Since the focus is on youth and prevention this month, it reminded me of when my youngest daughter left for college, I reiterated my parting and ongoing advice to her that we had shared with her brother and sister: “Remember the five S’s.” These are the areas of life it is critical to have thought through ahead of time – to examine one’s values, practices and their consequences. It is too late to consider what to do in the heat
and immediacy of the moment – the results can be irreversible and profoundly life-changing.

I first wrote about the S’s in August 2004 and then I mentioned them again in October 2017. Since then, I have added a sixth S. Here are the five S’s, plus one:

1. Substances – Besides addiction which is treatable, there are consequences that can be irreversible: acute intoxication causing a fatal accident or overdose, or a head injury with permanent cognitive impairment.

2. Sex – In the midst of making out, it is not the time to examine your values and practices about abstinence, safer sex, pregnancy and abortion.

3. Speed – I don’t mean stimulants, I mean cars and driving fast. When the tire blows out and the car rolls, or the car upfront suddenly stops, or the road is wet and the
brakes don’t work well – that is too late to think about speeding.

4. Seat belts – When the car is rolling or you are heading for the windshield, it is too late to buckle up.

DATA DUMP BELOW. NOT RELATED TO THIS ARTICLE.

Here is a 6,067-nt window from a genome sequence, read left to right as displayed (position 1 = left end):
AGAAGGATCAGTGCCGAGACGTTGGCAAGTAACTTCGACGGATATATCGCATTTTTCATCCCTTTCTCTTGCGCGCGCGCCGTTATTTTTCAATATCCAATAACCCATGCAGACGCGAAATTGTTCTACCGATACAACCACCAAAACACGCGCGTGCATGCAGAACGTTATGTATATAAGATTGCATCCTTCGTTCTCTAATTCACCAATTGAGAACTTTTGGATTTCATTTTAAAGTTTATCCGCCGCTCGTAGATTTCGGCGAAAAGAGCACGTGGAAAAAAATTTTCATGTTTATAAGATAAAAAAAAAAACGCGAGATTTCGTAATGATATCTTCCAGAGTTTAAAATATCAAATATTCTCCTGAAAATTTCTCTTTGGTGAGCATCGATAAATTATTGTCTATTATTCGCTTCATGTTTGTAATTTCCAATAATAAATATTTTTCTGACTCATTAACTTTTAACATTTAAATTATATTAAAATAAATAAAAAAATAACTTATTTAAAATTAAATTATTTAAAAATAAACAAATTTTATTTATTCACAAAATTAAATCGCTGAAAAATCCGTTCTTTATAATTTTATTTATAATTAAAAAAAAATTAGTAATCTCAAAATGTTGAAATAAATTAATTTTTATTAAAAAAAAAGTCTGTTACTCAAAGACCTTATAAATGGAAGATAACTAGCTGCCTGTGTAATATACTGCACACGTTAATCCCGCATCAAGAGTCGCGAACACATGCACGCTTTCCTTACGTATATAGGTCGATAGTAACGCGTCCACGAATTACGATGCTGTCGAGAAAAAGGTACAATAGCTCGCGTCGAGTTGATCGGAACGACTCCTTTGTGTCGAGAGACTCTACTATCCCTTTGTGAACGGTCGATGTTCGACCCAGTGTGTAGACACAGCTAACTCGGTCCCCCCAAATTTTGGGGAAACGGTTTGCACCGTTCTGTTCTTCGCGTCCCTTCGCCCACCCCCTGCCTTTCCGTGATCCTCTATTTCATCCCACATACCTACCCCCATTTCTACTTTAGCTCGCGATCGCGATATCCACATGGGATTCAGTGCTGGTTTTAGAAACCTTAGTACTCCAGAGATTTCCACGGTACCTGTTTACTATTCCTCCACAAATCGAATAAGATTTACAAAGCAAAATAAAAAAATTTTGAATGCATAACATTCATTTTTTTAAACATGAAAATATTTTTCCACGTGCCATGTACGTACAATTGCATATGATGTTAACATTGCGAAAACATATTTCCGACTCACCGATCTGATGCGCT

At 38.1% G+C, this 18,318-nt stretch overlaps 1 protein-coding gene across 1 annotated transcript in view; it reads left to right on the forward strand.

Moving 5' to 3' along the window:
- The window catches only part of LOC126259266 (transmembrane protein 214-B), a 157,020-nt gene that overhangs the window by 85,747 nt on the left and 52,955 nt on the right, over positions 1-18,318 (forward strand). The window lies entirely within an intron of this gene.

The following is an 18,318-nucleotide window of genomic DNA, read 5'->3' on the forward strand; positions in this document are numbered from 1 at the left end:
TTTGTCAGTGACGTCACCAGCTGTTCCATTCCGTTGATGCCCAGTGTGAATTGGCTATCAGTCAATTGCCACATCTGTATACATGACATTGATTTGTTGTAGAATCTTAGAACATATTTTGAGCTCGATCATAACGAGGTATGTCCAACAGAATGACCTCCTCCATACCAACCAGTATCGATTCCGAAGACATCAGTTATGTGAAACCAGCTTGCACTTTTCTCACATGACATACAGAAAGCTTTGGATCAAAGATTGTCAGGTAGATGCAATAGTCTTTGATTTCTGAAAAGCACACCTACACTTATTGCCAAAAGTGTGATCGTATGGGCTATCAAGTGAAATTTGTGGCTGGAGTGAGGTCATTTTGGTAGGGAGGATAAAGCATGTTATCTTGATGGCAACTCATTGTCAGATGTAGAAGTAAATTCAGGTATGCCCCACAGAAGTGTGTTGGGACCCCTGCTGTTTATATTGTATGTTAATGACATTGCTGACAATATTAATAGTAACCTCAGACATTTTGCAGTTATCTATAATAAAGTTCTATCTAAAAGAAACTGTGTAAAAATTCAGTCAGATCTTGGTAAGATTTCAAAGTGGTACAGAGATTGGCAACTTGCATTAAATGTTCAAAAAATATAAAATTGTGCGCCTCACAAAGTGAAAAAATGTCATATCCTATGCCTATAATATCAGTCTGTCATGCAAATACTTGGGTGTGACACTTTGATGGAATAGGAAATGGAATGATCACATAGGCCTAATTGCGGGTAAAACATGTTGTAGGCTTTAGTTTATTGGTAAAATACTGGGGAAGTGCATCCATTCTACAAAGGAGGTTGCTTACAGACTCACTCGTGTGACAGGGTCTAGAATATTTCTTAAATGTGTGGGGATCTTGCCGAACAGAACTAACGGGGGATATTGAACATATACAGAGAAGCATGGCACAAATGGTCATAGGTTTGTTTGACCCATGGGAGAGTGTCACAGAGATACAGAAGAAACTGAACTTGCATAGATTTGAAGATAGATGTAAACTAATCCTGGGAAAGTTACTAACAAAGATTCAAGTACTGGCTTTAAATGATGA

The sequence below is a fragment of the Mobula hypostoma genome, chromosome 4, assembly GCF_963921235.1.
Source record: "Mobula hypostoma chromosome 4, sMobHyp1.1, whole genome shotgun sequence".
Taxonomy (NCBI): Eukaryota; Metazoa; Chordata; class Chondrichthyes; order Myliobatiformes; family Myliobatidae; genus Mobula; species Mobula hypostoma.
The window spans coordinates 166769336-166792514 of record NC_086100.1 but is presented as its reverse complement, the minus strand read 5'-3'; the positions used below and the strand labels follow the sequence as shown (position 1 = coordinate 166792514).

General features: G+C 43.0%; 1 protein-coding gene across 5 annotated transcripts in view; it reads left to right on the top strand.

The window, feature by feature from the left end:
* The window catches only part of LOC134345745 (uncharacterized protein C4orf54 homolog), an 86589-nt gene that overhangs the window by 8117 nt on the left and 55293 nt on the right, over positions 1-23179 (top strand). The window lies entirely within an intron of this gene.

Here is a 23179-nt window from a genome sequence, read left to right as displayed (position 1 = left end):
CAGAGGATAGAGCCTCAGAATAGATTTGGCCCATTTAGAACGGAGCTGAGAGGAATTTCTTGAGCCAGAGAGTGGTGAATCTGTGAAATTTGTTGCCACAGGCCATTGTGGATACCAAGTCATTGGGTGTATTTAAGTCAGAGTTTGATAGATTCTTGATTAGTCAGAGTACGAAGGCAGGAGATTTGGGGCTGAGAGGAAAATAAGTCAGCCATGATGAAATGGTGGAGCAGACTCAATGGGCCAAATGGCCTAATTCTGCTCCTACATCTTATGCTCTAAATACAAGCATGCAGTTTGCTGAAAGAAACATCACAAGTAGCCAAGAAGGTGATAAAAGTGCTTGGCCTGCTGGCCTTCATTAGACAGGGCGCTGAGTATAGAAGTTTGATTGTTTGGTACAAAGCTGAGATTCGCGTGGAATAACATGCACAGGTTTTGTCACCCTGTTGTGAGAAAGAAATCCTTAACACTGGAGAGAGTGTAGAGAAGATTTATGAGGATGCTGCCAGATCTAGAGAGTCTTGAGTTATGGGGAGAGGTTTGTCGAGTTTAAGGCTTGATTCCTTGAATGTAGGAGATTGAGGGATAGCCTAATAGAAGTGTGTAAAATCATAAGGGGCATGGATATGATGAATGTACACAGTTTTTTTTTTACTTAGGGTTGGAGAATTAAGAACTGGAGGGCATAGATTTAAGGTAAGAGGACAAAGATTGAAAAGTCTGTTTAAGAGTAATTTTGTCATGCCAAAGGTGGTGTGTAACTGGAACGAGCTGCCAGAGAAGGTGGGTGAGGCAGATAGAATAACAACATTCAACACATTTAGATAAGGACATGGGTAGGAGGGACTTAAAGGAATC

5. Sleepiness – A sleepy driver is as dangerous to self and others as a drunk driver. When my son sideswiped the median barrier dozing off for a split second after a late
date, sleepiness was added to the list.

And now for the added 6th S:
6. Skin – To get that golden tan, it may seem necessary to lie for hours in the sun. But skin cancer is no joke, so slap on the sunscreen. Also under “Skin” are impulsive tattoos, especially while drunk. When you wake up in the morning, you might have prevented that huge tattoo emblazoned across your chest, “Cindy, I love you”, the woman you met for the first time last night.

It is our family’s joke to mention now the six S’s. They will come in handy as my grandgirls keep growing. But hopefully it will prevent some pain with your family or loved ones and save lives.



Thanks for joining us this month. See you in late May.